College Tips from a Senior
by Adrienne Edwards | University of Pennsylvania
As with the beginning of all ends, the beginning of my senior year prompts a deeper reflection on my college experience. While I solidify getaway plans and write my bucket list for the upcoming year, I remember some of the lessons I stumbled through along the way. Here are five college tips I wish I could go back and tell my freshman self:
1) Friend people on Facebook with different activities from different social circles.
It’s easy to meet some people you like in the first four days and hang out with them for the next four years. I’ve found that my college experience was richer than I imagined because I happened to meet people that were different from me. Most of the learning that happens in college happens outside of the classroom through the people you meet. Facebook is an easy way to have tons of people at your fingertips, and it may lead you to a discussion or event you may have never attended otherwise.
2) Get to know juniors and seniors well.
The best life advice I received was not from a typical mentorship relationship or through awkward networking with successful people, but through other college students that were just one or two years older than I was. While older mentors are certainly valuable, the fresh, practical and applicable advice that comes from someone who just went through a similar circumstance can be useful when you come to a crossroads. In addition, older college students have inside information such as what professors not to take, where to get inexpensive books, what parties are the most fun, etc. Don’t be afraid to ask us about something. As an upperclassman, I’m always willing to help a freshman or a sophomore, because I remember just how much juniors and seniors helped me.
3) Say yes to opportunities you may enjoy more often than you say no.
Like I mentioned in #1, most of the learning that happens in college happens outside of the classroom. An opportunity to try something different is just another way to learn more about a topic or industry and learn more about yourself in the process. If you’re interested in trying something because you think you may enjoy it, just go for it. Don’t turn down options out of fear of rejection, disapproval, or the worst of them all – failure. None of the latter three emotions is worth passing up a chance to explore a potential passion. Always remember: you may never have a chance to do it again.
4) Be academically explorative earlier rather than later.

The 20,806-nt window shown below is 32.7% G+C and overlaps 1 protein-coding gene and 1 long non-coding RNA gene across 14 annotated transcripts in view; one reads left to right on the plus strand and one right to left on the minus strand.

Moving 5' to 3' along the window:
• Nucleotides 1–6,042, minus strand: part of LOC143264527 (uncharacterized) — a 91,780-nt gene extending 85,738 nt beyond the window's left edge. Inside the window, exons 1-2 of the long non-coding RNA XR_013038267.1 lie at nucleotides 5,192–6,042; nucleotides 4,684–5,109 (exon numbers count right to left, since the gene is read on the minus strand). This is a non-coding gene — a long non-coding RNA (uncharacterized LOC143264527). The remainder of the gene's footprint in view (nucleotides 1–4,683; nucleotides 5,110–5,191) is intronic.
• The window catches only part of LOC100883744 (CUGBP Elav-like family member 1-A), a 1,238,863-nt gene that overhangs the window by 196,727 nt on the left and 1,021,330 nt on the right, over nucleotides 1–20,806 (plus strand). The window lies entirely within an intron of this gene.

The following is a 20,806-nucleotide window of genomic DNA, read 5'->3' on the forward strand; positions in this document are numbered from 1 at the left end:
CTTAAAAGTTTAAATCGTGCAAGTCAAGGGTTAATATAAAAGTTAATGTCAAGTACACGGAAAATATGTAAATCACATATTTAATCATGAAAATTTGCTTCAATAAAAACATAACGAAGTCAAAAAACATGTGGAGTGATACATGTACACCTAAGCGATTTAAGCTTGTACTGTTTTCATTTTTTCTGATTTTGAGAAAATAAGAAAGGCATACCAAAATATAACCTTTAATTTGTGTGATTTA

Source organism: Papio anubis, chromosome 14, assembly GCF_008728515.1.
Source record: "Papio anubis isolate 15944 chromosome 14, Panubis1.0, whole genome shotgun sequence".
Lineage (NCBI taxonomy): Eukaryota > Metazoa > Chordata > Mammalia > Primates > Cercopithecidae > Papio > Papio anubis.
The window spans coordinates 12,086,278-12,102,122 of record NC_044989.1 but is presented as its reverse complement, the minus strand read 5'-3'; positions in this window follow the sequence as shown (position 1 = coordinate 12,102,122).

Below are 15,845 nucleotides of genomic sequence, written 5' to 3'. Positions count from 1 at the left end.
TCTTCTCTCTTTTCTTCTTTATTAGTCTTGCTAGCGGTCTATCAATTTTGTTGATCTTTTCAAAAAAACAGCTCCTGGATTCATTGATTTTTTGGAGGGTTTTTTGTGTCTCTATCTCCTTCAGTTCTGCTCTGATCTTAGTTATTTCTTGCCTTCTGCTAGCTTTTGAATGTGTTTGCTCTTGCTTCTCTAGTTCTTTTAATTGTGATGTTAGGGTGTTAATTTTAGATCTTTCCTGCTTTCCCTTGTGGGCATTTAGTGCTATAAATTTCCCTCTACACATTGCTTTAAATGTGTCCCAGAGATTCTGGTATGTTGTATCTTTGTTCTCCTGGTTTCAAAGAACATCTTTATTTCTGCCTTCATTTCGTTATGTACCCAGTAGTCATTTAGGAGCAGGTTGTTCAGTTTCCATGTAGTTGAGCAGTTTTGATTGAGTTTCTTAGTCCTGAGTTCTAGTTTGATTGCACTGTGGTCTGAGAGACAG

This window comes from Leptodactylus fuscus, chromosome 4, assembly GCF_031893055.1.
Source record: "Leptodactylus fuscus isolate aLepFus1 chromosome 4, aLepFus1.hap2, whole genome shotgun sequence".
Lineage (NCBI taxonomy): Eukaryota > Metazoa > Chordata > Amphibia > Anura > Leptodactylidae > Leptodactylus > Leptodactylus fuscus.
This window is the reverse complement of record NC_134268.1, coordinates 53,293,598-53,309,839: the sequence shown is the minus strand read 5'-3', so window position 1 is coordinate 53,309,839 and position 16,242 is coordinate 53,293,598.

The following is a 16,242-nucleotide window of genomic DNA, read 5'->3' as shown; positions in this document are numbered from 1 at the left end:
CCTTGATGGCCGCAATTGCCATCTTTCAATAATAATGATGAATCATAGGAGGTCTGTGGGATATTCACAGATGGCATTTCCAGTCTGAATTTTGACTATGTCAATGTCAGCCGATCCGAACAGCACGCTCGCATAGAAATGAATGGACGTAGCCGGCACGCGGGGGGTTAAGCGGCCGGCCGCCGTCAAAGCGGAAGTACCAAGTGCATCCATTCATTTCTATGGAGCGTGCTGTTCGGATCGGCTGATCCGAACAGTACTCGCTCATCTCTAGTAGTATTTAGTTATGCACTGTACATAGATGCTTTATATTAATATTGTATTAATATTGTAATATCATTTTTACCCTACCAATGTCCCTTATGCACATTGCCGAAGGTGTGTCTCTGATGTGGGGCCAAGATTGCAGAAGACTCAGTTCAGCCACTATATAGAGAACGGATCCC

Here’s a secret: your freshman and sophomore year grades do not matter all that much. They do matter some, because they set the foundation for your G.P.A., and they matter when you apply for summer opportunities close to those years, so always try to get good grades. But, in the grand scheme of it all, many post-undergraduate options are much more forgiving of less-than-awesome freshman and sophomore year grades than less-than-awesome junior and senior year grades. By time you reach your last two years in college, you are supposed to have figured it out. While there is still some wiggle room in your early college years, you should do all the figuring out you can.
5) Worry less. Things usually work out.
It’s easy for Type-As like myself to worry and stress about stuff in college – what your major will be, is your social life adequate, are you doing too many/enough extra-curriculars, what you are going to do this summer, what are you going to do with your life, etc. It’s worth it to ponder some of these questions, but don’t let worrying get in the way of living and enjoying your college experience. Don’t sit at home studying for one more hour and miss the study break or jam session going on, and don’t spend hundreds of hours searching for the major that will get you the job of your dreams. Be more willing to go with the flow instead of trying to have everything planned out. Some of the best experiences I had in college happened without any of my own doing. It’s amazing how easily things can work themselves out when you let them.
Freshmen, this is just a handful of ideas that may eventually be useful. I still have a year of college learning to do myself, but let me be the first to say: welcome to four of the best years of your life.Adrienne Edwards is a voices contributor for Next Gen Journal. She is currently studying Philosophy, Politics, and Economics at the University of Pennsylvania.